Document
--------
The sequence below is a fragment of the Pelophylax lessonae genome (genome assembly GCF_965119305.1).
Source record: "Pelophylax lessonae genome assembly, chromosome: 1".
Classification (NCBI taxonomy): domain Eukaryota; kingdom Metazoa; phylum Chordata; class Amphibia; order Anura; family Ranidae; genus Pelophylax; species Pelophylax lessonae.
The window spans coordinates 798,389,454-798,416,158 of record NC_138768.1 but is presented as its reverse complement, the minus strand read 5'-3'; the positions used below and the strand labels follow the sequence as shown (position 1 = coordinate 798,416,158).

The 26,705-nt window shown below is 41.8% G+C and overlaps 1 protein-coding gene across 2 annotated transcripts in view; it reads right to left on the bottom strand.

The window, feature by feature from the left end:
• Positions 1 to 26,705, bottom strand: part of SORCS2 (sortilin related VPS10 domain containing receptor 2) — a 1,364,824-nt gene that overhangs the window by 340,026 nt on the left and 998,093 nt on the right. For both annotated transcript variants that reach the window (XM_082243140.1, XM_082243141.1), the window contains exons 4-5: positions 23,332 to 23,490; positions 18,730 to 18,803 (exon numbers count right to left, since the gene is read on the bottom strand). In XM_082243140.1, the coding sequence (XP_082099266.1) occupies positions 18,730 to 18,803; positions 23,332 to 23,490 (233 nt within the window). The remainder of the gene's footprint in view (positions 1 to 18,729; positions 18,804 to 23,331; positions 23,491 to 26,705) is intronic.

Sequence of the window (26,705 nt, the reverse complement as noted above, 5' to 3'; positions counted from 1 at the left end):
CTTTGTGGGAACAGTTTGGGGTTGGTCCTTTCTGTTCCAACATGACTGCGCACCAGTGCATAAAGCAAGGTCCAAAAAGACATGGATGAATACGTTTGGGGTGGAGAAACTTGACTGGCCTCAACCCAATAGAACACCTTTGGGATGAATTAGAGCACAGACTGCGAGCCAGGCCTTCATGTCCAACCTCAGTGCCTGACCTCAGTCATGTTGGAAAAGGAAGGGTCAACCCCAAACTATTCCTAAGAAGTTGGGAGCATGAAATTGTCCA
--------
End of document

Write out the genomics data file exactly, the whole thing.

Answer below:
The sequence below is a fragment of the Pelophylax lessonae genome (genome assembly GCF_965119305.1).
Source record: "Pelophylax lessonae genome assembly, chromosome: 1".
Classification (NCBI taxonomy): domain Eukaryota; kingdom Metazoa; phylum Chordata; class Amphibia; order Anura; family Ranidae; genus Pelophylax; species Pelophylax lessonae.
The window spans coordinates 798,389,454-798,416,158 of record NC_138768.1 but is presented as its reverse complement, the minus strand read 5'-3'; the positions used below and the strand labels follow the sequence as shown (position 1 = coordinate 798,416,158).

The 26,705-nt window shown below is 41.8% G+C and overlaps 1 protein-coding gene across 2 annotated transcripts in view; it reads right to left on the bottom strand.

The window, feature by feature from the left end:
• Positions 1 to 26,705, bottom strand: part of SORCS2 (sortilin related VPS10 domain containing receptor 2) — a 1,364,824-nt gene that overhangs the window by 340,026 nt on the left and 998,093 nt on the right. For both annotated transcript variants that reach the window (XM_082243140.1, XM_082243141.1), the window contains exons 4-5: positions 23,332 to 23,490; positions 18,730 to 18,803 (exon numbers count right to left, since the gene is read on the bottom strand). In XM_082243140.1, the coding sequence (XP_082099266.1) occupies positions 18,730 to 18,803; positions 23,332 to 23,490 (233 nt within the window). The remainder of the gene's footprint in view (positions 1 to 18,729; positions 18,804 to 23,331; positions 23,491 to 26,705) is intronic.

Sequence of the window (26,705 nt, the reverse complement as noted above, 5' to 3'; positions counted from 1 at the left end):
CTTTGTGGGAACAGTTTGGGGTTGGTCCTTTCTGTTCCAACATGACTGCGCACCAGTGCATAAAGCAAGGTCCAAAAAGACATGGATGAATACGTTTGGGGTGGAGAAACTTGACTGGCCTCAACCCAATAGAACACCTTTGGGATGAATTAGAGCACAGACTGCGAGCCAGGCCTTCATGTCCAACCTCAGTGCCTGACCTCAGTCATGTTGGAAAAGGAAGGGTCAACCCCAAACTATTCCTAAGAAGTTGGGAGCATGAAATTGTCCA